6. The method as claimed in claim 5, further comprising a step for an inter-layer insulating film to cover said third and fourth sidewall spacers and said first insulating film, said inter-layer insulating film being an undoped silicon oxide film.
7. A method for fabricating a field effect transistor comprising the steps of:
forming a gate insulating film on a semiconductor substrate;
forming a gate electrode on said gate insulating film, said gate electrode having a top surface and a pair of side surfaces;
forming lightly-doped source and drain regions by introducing impurities into said semiconductor substrate by using said gate electrode as a mask;
covering said gate electrode with a first insulating film, said first insulating film thereby having a first portion on said top surface of said gate electrode and second and third portions respectively on said pair of side surfaces of said gate electrode, said first insulating film including a first silicon oxide film and a first silicon nitride film formed on said first silicon oxide film;
forming first and second silicon oxide sidwall spacers respectively on said second and third portions of said first insulating film;
forming heavily-doped source and drain regions by introducing impurities into said semiconductor substrate by using said first and second silicon oxide sidewall spacers, said first insulating film and said gate electrode as a mask;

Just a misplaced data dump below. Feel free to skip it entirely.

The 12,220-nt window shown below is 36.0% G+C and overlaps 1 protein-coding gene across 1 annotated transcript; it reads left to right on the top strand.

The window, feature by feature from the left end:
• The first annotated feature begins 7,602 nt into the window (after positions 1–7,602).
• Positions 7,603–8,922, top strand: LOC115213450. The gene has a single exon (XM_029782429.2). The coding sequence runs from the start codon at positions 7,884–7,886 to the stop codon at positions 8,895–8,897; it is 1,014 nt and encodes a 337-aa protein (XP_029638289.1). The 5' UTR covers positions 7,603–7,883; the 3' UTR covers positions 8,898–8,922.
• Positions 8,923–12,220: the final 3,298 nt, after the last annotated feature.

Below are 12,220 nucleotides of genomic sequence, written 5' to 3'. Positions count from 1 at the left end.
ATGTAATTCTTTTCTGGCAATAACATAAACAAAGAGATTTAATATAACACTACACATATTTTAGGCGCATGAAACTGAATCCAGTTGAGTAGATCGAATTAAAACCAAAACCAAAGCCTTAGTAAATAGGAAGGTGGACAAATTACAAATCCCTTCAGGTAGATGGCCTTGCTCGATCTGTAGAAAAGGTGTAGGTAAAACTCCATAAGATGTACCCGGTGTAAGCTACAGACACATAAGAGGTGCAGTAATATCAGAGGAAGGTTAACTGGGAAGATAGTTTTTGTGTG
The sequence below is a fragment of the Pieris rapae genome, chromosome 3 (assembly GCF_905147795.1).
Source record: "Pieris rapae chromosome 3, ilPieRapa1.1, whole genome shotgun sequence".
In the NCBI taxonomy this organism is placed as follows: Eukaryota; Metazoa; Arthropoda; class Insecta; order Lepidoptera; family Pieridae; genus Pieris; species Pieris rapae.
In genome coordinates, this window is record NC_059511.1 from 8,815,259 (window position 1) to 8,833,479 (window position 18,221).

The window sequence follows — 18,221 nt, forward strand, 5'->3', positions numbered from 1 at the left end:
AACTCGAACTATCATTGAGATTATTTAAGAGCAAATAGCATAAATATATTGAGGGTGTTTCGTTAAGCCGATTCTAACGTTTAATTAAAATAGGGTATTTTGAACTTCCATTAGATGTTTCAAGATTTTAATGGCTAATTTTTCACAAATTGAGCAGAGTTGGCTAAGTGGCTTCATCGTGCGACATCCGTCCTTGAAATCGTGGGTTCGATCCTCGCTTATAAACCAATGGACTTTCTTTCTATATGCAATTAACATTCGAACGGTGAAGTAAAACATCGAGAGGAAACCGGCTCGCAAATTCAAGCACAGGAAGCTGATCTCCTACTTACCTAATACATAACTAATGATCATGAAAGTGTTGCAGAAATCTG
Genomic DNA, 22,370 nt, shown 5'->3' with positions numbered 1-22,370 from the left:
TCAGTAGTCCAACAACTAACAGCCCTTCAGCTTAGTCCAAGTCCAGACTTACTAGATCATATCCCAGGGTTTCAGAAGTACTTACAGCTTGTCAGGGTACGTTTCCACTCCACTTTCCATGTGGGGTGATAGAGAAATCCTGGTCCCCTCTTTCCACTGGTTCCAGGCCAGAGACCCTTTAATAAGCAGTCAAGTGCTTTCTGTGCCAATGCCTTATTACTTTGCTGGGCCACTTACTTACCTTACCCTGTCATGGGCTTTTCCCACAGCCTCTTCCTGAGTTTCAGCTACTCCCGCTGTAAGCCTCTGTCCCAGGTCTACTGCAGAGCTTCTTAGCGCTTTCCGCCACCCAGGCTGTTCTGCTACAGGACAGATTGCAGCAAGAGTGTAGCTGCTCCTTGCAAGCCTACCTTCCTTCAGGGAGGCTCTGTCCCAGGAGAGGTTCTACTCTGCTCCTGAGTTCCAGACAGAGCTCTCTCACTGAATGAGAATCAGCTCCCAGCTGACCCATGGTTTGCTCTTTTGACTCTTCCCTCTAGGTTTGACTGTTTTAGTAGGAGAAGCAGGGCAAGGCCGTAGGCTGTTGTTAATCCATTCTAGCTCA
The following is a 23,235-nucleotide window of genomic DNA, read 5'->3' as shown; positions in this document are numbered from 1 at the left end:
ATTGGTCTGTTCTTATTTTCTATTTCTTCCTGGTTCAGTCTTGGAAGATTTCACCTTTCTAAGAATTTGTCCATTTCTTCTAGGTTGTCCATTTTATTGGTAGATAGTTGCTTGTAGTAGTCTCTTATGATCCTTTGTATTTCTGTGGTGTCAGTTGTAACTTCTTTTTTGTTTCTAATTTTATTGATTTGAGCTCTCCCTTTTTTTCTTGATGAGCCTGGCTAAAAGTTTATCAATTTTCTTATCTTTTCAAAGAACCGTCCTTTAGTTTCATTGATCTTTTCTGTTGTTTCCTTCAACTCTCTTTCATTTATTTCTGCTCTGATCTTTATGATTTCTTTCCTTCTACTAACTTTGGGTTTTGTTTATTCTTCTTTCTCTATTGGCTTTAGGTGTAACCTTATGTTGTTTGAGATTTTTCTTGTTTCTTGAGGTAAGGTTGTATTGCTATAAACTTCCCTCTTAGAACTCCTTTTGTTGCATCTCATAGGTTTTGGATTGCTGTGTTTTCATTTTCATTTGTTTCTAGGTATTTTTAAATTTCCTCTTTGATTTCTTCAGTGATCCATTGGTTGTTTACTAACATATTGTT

removing said first and second sidewall spacers while protecting said first silicon oxide film in said first insulating film and said gate insulating film by said first silicon nitride film in said first insulating film;
forming first and second polyimide sidewall spacers on said second and third portions of said first insulating film;
covering said first and second polyimide sidewall spacers with a second silicon nitride film;
forming an inter-layer insulating layer on said second silicon nitride film.
8. The method as claimed in claim 7, wherein said inter-layer insulating layer is a boron-phosphor silicate glass.
9. A method for fabricating a field effect transistor comprising the steps of:
forming a gate insulating film on a semiconductor substrate;
forming a gate electrode on said gate insulating layer, said gate electrode having a top surface and a pair of side surfaces;
forming lightly-doped source and drain regions by introducing impurities into said semiconductor substrate by using gate electrode as a mask;
covering said gate electrode with a first insulating film, said first insulating film thereby having a first portion on said top surface of said gate electrode and second and third portions respectively on said pair of side surfaces of said gate electrode, said first insulating film including a first silicon oxide film and a first silicon nitride film formed on said first silicon oxide film;
forming first and second silicon oxide sidewall spacers respectively on said second and third portions of said first insulating film;
forming heavily-doped source and drain regions by introducing impurities into said semiconductor substrate by using said first and second silicon oxide sidewall spacers, said first insulating film and said gate electrode as a mask;
removing said first and second sidewall spacers while protecting said first silicon oxide film in said first insulating film and said gate insulating film by said first silicon nitrode film in said first insulating film;
forming first and second boron nitride sidewall spacers on said second and third portions of said first insulating film; and